Trevena is a clinical stage biopharmaceutical company that discovers, develops and intends to commercialize therapeutics that use an alternative approach to target G-protein coupled receptors or GPCRs. GPCRs can normally be activated via a G-protein pathway and/or a b-arrestin pathway, where each pathway result in different physiological effects (Figure 1). The way to selectively target the GPCR activation pathway is known as biased activation, where the hypothesis is that by selectively targeting the known therapeutic GPCR-pathway some of the adverse effects may be avoided.
Figure 1: TRV130/ Oliceridine biased agonism. Source: D.G. Soergel et al. / PAIN 155 (2014) 1829-1835
Their clinical- and preclinical-development pipeline
Trevena's pipeline consists of (innovative) product candidates that is focused in areas of acute care, where the current treatment options leave significant unmet medical need. The lead candidate of the pipeline is a next generation IV analgesic drug called Oliceridine (TRV130) that is currently in phase 3 clinical studies where it is tested for the management of moderate-to-severe acute pain. Oliceridine was designed to optimize opioid receptor pharmacology and is intended to deliver an improved analgesic profile compared to conventional intravenous opioids and shortly we will look at the current clinical data to see how Oliceridine performs. Trevena will do this by selective targeting of the m-receptor G-protein activation-pathway as it is shown in Figure 1. Furthermore, Oliceridine has been granted Breakthrough Therapy status by the FDA, which basically means that the FDA has the option to grant priority review to Oliceridine (faster approval process).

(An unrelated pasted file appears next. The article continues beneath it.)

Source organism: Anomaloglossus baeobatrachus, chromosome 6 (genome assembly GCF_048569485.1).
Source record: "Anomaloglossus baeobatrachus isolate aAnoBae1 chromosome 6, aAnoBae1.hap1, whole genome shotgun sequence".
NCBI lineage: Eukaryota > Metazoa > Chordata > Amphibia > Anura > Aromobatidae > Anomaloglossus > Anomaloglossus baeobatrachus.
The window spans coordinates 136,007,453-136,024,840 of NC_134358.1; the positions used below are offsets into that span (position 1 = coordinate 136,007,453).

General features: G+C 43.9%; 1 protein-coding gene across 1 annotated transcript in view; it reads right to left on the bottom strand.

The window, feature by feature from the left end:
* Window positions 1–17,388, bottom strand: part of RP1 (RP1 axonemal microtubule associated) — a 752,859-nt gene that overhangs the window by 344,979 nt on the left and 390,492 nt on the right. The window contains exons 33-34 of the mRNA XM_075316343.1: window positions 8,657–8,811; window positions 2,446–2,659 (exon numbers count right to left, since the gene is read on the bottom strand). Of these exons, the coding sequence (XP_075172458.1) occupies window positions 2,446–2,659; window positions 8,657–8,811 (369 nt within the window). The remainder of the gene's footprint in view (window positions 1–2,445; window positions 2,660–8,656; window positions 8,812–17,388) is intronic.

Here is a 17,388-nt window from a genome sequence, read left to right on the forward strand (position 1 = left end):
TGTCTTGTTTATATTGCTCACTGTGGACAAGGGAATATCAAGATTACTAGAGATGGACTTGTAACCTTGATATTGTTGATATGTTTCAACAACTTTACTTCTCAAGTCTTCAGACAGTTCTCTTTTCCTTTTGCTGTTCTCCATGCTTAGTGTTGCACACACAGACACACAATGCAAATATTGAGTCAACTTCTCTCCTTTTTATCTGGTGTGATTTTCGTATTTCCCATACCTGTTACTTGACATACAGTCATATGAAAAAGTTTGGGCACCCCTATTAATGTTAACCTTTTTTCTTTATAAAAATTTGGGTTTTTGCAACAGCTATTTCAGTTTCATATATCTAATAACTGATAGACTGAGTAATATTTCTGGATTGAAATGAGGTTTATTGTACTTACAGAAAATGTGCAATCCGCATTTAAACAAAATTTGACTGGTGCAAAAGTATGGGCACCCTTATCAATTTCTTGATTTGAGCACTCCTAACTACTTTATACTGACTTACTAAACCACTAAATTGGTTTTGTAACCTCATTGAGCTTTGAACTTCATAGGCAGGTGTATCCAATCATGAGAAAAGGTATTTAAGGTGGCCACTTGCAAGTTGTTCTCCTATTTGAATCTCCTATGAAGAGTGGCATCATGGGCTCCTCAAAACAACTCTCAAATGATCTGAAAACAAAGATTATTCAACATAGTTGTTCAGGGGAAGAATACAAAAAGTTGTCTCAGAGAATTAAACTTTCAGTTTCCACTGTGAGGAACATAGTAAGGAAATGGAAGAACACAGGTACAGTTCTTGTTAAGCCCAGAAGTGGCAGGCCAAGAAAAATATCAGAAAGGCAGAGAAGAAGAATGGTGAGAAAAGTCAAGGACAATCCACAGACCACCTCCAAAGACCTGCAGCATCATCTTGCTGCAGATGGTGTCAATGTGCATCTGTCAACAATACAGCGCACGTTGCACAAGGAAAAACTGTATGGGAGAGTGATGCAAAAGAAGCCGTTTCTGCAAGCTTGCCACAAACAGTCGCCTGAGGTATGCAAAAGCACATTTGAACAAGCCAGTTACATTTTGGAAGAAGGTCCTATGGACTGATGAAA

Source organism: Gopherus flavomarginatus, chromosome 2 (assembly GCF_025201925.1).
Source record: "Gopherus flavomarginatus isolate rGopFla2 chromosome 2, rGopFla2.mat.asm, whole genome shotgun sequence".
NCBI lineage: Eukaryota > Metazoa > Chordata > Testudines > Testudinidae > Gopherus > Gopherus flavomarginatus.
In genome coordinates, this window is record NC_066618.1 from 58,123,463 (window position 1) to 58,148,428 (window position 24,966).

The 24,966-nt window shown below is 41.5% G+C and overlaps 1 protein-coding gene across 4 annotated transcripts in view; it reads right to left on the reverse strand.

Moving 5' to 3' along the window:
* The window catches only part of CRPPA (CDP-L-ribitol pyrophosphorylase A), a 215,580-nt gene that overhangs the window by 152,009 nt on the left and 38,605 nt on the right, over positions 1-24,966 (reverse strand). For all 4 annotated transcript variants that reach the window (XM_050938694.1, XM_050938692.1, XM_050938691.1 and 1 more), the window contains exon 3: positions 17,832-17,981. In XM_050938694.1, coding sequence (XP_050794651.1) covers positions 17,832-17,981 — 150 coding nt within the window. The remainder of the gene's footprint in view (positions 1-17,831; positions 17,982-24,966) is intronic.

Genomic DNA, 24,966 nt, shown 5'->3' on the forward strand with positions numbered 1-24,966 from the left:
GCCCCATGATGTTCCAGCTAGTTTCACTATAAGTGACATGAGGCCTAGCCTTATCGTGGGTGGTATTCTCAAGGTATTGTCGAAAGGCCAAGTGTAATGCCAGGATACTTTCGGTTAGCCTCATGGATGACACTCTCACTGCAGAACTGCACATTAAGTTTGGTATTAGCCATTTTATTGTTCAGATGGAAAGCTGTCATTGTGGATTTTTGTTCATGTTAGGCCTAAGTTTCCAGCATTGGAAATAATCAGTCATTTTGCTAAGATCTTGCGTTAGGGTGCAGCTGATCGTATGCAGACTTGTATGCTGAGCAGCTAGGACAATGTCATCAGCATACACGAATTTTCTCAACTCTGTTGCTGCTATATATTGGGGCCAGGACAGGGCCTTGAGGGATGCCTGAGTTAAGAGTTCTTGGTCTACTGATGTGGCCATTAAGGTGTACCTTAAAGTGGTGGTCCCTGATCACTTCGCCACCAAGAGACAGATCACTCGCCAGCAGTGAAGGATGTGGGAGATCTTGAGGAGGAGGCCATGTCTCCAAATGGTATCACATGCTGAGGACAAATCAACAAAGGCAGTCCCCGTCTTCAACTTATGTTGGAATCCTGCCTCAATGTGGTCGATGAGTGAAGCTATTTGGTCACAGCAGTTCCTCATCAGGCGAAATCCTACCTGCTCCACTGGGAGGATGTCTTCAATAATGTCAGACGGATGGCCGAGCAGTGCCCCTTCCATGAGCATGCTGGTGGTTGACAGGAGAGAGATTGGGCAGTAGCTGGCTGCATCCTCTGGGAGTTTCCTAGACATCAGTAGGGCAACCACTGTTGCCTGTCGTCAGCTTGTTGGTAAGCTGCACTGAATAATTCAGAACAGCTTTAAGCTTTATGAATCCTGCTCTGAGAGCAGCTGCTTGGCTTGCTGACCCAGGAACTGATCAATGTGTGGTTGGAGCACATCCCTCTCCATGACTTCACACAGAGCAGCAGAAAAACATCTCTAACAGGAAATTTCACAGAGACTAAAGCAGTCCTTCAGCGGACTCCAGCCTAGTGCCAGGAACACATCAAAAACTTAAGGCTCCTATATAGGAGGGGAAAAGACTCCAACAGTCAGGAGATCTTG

If we look at the data from the phase 1b clinical proof-of-concept study, that was published back in 2014 we see that this study suggested that Oliceridine have an improved therapeutic index, producing superior analgesia, less reduction in respiratory drive and less severe nausea (unless for 4.5 mg), compared to morphine. The magnitude of nausea does in my opinion look very similar, if we look at Figure 2, where the black line is the median and each datum represents a single subject. We see roughly the same median however the Morphine and TRV130 4.5 mg data points are a bit more skewed towards a higher nausea score, than the 1.5 and 3 mg doses - more data points will reveal a more precise picture of the distribution.